Transport Security 1.0
This feature enables support for Secure Sockets Layer (SSL) connections. The secure HTTPS listener is not started unless the transportSecurity-1.0 feature is enabled and a keystore is configured.
To enable the Transport Security 1.0 feature, add the following element declaration into your
server.xml file, inside the
In addition to the Transport Security feature, you must add the
keyStore element to your
The following example shows the minimum configuration to enable TLS:
<keyStore id="defaultKeyStore" password="yourPassword" />
defaultKeyStore element is specified in the configuration, Open Liberty builds a TLS configuration around it with an ID attribute value of
In this default TLS configuration, the
defaultKeyStore is used as both the keystore and truststore.
This default configuration enables all TLS levels. Levels TLSv1, TLSv1.1, TLSv1.2, and TLSv1.3 are enabled, according to what the Java SDK supports. The default ciphers include all ciphers that are size 128-bit and higher. Client authentication is not enabled by the default configuration.
In this configuration, the server creates the keystore and a certificate, if no certificate exists during SSL initialization.
The certificate is self-signed, with a validity period of 365 days and a signature algorithm of
The certified name (CN) value of the certificate
subjectDN attribute is the hostname of the computer where the server is running.
Open Liberty creates a keystore password during profile creation and puts it in the
server.env file that is in the server home directory.
keystore element exists for the
defaultKeyStore file, this password is used to create a keystore file.
This keystore file is then used as the
Likewise, if a
defaultKeyStore entry exists without a password in the
server.xml file, the password from the
server.env file is used to open the file.
If you don’t want to use the generated keystore password, remove the
keystore_password entry from the
If a default keystore file was already generated with the password from the
server.env file, you might need to remove it.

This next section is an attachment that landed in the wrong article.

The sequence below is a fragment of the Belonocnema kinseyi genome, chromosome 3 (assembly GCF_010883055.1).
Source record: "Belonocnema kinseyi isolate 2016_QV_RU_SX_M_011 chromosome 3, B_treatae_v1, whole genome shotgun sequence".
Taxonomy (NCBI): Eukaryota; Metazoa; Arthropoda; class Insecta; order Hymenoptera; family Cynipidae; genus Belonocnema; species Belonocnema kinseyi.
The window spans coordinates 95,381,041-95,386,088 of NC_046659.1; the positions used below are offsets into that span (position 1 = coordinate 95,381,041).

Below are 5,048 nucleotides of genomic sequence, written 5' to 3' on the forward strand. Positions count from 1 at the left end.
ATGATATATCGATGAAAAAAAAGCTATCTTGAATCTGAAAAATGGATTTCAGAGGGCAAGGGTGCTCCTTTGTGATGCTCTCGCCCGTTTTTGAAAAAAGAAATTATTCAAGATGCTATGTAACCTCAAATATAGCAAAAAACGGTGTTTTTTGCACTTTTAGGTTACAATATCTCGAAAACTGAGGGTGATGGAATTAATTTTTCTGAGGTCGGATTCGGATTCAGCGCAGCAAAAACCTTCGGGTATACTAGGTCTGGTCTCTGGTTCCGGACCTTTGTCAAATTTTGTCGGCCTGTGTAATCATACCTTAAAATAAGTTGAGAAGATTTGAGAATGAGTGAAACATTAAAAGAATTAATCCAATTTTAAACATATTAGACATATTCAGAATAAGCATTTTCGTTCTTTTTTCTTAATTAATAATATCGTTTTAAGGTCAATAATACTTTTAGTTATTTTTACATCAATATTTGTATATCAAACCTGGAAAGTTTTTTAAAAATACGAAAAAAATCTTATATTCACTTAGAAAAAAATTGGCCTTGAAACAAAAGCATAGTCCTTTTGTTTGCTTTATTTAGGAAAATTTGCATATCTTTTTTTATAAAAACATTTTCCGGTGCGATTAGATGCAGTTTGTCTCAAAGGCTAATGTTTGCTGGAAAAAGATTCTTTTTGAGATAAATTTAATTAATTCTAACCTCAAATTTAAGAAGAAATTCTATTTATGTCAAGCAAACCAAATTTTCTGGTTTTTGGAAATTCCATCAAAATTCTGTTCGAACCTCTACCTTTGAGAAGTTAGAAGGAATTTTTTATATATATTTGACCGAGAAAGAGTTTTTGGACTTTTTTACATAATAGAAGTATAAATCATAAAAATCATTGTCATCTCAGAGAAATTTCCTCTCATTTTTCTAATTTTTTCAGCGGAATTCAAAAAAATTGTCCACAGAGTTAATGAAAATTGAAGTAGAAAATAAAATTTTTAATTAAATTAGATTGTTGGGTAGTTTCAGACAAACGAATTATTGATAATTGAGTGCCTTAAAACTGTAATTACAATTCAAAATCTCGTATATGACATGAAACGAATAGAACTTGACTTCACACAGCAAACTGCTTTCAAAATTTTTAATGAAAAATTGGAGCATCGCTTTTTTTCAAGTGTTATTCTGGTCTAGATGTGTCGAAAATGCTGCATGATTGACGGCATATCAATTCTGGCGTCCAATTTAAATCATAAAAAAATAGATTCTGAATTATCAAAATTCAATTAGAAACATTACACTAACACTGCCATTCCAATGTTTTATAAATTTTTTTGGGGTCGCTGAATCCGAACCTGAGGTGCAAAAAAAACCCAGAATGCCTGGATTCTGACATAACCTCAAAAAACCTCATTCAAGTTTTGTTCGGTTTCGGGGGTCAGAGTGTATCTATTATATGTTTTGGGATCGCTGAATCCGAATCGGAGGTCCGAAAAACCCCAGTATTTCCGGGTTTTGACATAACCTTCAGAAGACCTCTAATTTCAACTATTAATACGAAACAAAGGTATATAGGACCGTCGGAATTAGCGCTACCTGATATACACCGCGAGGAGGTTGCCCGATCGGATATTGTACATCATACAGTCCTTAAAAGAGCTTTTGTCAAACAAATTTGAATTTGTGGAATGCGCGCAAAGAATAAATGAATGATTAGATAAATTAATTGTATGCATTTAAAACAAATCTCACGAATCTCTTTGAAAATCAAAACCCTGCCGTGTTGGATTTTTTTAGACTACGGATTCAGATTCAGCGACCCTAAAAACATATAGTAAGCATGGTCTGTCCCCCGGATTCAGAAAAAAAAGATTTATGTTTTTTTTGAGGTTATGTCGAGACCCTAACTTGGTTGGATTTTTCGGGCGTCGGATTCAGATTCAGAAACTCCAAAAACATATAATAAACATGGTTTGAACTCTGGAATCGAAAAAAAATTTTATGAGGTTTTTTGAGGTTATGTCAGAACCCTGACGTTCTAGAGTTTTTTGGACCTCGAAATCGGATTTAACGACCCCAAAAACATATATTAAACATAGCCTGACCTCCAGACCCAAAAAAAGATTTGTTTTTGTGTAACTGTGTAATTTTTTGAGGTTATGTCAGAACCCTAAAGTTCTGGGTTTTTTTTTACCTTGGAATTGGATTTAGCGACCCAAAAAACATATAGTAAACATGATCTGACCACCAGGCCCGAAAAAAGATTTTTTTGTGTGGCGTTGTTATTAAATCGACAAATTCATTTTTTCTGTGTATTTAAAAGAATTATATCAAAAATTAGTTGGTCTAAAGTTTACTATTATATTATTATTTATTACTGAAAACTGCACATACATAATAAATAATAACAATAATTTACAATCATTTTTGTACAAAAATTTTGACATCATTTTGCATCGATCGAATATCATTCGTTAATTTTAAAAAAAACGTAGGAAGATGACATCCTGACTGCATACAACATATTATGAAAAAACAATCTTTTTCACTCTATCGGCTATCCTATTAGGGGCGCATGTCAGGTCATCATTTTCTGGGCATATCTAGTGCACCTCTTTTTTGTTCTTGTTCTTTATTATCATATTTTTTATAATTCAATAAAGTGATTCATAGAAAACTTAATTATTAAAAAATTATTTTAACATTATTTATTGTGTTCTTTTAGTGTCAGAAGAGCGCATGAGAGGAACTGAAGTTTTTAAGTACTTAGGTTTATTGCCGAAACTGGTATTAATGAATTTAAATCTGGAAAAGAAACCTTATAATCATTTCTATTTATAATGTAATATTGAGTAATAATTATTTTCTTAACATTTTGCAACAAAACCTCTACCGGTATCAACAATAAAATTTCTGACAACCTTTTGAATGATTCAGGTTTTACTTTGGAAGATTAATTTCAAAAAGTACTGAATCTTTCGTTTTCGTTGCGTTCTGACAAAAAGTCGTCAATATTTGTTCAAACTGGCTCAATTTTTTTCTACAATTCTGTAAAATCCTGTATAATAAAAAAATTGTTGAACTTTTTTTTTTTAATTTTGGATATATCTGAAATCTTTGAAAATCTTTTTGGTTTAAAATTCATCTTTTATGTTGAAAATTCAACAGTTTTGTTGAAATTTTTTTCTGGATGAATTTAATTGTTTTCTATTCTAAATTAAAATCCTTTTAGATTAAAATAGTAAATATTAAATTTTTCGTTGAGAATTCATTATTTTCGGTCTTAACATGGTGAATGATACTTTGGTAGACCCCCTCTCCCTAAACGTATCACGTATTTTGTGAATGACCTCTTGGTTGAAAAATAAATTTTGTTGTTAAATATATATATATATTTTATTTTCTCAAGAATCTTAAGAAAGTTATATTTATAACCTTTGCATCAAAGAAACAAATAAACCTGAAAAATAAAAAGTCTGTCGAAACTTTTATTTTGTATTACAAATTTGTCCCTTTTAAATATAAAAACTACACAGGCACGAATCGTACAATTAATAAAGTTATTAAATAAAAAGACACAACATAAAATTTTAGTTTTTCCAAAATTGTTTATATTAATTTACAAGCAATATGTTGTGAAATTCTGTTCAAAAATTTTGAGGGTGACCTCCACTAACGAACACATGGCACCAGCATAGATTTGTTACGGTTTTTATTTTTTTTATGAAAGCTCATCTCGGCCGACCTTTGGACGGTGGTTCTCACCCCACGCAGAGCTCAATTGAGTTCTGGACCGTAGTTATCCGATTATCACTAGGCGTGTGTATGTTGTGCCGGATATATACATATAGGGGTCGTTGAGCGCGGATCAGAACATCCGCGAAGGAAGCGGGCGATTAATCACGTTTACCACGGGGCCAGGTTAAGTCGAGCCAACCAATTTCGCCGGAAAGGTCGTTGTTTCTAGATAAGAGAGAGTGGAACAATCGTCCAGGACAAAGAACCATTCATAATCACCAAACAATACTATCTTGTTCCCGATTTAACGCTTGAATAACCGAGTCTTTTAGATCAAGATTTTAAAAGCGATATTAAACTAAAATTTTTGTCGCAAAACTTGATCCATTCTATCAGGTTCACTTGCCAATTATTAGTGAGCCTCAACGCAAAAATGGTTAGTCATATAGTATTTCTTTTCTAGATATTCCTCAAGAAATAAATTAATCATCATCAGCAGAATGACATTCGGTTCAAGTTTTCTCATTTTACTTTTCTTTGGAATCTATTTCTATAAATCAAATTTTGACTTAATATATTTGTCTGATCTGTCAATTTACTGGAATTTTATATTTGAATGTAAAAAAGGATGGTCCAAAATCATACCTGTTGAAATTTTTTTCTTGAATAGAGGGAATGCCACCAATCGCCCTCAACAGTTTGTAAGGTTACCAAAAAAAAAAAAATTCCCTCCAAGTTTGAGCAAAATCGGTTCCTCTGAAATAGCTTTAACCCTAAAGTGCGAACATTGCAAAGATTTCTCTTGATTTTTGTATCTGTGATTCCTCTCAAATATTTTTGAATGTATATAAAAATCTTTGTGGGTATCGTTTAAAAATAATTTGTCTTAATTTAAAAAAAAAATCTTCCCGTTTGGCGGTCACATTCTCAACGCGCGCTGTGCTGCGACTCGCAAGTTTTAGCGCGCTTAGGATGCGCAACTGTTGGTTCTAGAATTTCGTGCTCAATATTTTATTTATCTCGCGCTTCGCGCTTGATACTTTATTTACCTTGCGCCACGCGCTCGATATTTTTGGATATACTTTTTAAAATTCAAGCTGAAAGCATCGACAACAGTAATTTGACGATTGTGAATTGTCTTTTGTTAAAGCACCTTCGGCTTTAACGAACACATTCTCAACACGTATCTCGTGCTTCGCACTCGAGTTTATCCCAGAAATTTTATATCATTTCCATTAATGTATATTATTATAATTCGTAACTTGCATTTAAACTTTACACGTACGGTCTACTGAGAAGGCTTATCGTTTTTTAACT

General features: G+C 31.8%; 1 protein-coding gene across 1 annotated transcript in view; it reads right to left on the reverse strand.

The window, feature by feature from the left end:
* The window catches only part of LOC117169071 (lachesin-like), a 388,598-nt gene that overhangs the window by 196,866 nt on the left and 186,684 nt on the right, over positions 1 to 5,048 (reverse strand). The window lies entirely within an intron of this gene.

You can designate a different ssl element in the configuration as the default SSL configuration by specifying the
sslRef attribute on the
defaultSSLContfig element, as shown in the following example:
<sslDefault sslRef="customSSLConfiguration" />
For more information, see SSL Repertoire.
You can set the
trustDefaultCert attribute to
true to specify that the JVM default truststore can be used, in addition to the configured truststore, as shown in the following example:
<ssl id="myDefaultSSLConfig" keyStoreRef="defaultKeyStore" trustStoreRef="defaultTrustStore" trustDefaultCert="true" />
You can configure Liberty to have a global outbound default TLS configuration that is different from the inbound default configuration. Outbound TLS filters are configured on the
outboundConnection element that is nested in the
ssl element. You can specify either a host or a host and port to indicate where the outbound SSL connection goes by setting attributes on the
In the following example, outbound TLS connections that go to any port on the
otherhost host use the
defaultSSLConfig. All other outbound TLS connections use the outbound default TLS configuration that is specified by the
outboundSSLRef attribute called
<sslDefault outboundSSLRef=”outboundSSLSettings” /> <ssl id="defaultSSLConfig" keyStoreRef="defaultKeyStore" trustStoreRef="defaultTrustStore" > <outboundConnection host=”otherhost” /> </ssl> <keyStore id="defaultKeyStore" location="key.p12" type="PKCS12" password=”yourpassword” /> <keyStore id="defaultTrustStore" location="trust.p12" type="PKCS12" password="yourpassword" /> <ssl id="outboundSSLSettings" keyStoreRef="outboundKeyStore" trustStoreRef="outboundTrustStore" > </ssl> <keyStore id="outboundKeyStore" location="server1/outboundKeyFile.p12" password="yourpassword" /> <keyStore id="outboundTrustStore" location="server1/outboundTrustFile.p12" password="yourpassword" />